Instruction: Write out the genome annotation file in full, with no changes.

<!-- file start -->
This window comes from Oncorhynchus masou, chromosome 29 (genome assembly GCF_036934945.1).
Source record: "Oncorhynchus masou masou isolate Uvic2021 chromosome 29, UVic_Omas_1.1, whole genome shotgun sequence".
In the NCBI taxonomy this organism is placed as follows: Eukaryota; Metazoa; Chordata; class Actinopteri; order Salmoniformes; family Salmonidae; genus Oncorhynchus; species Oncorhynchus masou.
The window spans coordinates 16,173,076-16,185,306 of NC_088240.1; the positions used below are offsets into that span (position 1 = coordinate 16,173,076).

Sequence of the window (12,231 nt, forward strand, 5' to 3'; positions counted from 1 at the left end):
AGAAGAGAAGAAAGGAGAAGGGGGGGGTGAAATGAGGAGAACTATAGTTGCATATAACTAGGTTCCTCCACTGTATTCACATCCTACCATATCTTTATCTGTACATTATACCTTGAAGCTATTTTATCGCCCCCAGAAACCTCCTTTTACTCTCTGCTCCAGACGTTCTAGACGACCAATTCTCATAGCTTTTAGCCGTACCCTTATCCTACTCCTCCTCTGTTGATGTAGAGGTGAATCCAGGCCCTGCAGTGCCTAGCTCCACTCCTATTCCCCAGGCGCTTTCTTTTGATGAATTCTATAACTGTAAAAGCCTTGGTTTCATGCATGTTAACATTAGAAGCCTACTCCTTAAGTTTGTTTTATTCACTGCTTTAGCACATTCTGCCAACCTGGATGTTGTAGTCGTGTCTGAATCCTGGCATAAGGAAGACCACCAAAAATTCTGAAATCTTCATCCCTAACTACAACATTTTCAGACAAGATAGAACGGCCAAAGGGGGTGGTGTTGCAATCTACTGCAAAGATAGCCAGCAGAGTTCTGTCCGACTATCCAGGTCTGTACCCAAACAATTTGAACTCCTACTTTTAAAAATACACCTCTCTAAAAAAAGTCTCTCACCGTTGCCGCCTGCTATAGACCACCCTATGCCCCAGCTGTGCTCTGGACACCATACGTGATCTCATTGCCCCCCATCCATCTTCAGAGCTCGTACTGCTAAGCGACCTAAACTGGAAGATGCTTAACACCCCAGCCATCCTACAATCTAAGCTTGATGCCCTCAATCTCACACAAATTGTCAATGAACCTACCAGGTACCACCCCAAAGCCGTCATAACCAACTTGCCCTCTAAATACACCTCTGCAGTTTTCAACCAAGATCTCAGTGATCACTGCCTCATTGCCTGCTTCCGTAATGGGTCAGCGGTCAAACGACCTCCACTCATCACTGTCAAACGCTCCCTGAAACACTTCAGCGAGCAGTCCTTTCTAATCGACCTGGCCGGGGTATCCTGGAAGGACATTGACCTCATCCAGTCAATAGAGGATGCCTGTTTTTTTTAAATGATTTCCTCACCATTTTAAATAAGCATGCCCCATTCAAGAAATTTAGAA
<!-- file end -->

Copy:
This window comes from Oncorhynchus masou, chromosome 29 (genome assembly GCF_036934945.1).
Source record: "Oncorhynchus masou masou isolate Uvic2021 chromosome 29, UVic_Omas_1.1, whole genome shotgun sequence".
In the NCBI taxonomy this organism is placed as follows: Eukaryota; Metazoa; Chordata; class Actinopteri; order Salmoniformes; family Salmonidae; genus Oncorhynchus; species Oncorhynchus masou.
The window spans coordinates 16,173,076-16,185,306 of NC_088240.1; the positions used below are offsets into that span (position 1 = coordinate 16,173,076).

Sequence of the window (12,231 nt, forward strand, 5' to 3'; positions counted from 1 at the left end):
AGAAGAGAAGAAAGGAGAAGGGGGGGGTGAAATGAGGAGAACTATAGTTGCATATAACTAGGTTCCTCCACTGTATTCACATCCTACCATATCTTTATCTGTACATTATACCTTGAAGCTATTTTATCGCCCCCAGAAACCTCCTTTTACTCTCTGCTCCAGACGTTCTAGACGACCAATTCTCATAGCTTTTAGCCGTACCCTTATCCTACTCCTCCTCTGTTGATGTAGAGGTGAATCCAGGCCCTGCAGTGCCTAGCTCCACTCCTATTCCCCAGGCGCTTTCTTTTGATGAATTCTATAACTGTAAAAGCCTTGGTTTCATGCATGTTAACATTAGAAGCCTACTCCTTAAGTTTGTTTTATTCACTGCTTTAGCACATTCTGCCAACCTGGATGTTGTAGTCGTGTCTGAATCCTGGCATAAGGAAGACCACCAAAAATTCTGAAATCTTCATCCCTAACTACAACATTTTCAGACAAGATAGAACGGCCAAAGGGGGTGGTGTTGCAATCTACTGCAAAGATAGCCAGCAGAGTTCTGTCCGACTATCCAGGTCTGTACCCAAACAATTTGAACTCCTACTTTTAAAAATACACCTCTCTAAAAAAAGTCTCTCACCGTTGCCGCCTGCTATAGACCACCCTATGCCCCAGCTGTGCTCTGGACACCATACGTGATCTCATTGCCCCCCATCCATCTTCAGAGCTCGTACTGCTAAGCGACCTAAACTGGAAGATGCTTAACACCCCAGCCATCCTACAATCTAAGCTTGATGCCCTCAATCTCACACAAATTGTCAATGAACCTACCAGGTACCACCCCAAAGCCGTCATAACCAACTTGCCCTCTAAATACACCTCTGCAGTTTTCAACCAAGATCTCAGTGATCACTGCCTCATTGCCTGCTTCCGTAATGGGTCAGCGGTCAAACGACCTCCACTCATCACTGTCAAACGCTCCCTGAAACACTTCAGCGAGCAGTCCTTTCTAATCGACCTGGCCGGGGTATCCTGGAAGGACATTGACCTCATCCAGTCAATAGAGGATGCCTGTTTTTTTTAAATGATTTCCTCACCATTTTAAATAAGCATGCCCCATTCAAGAAATTTAGAA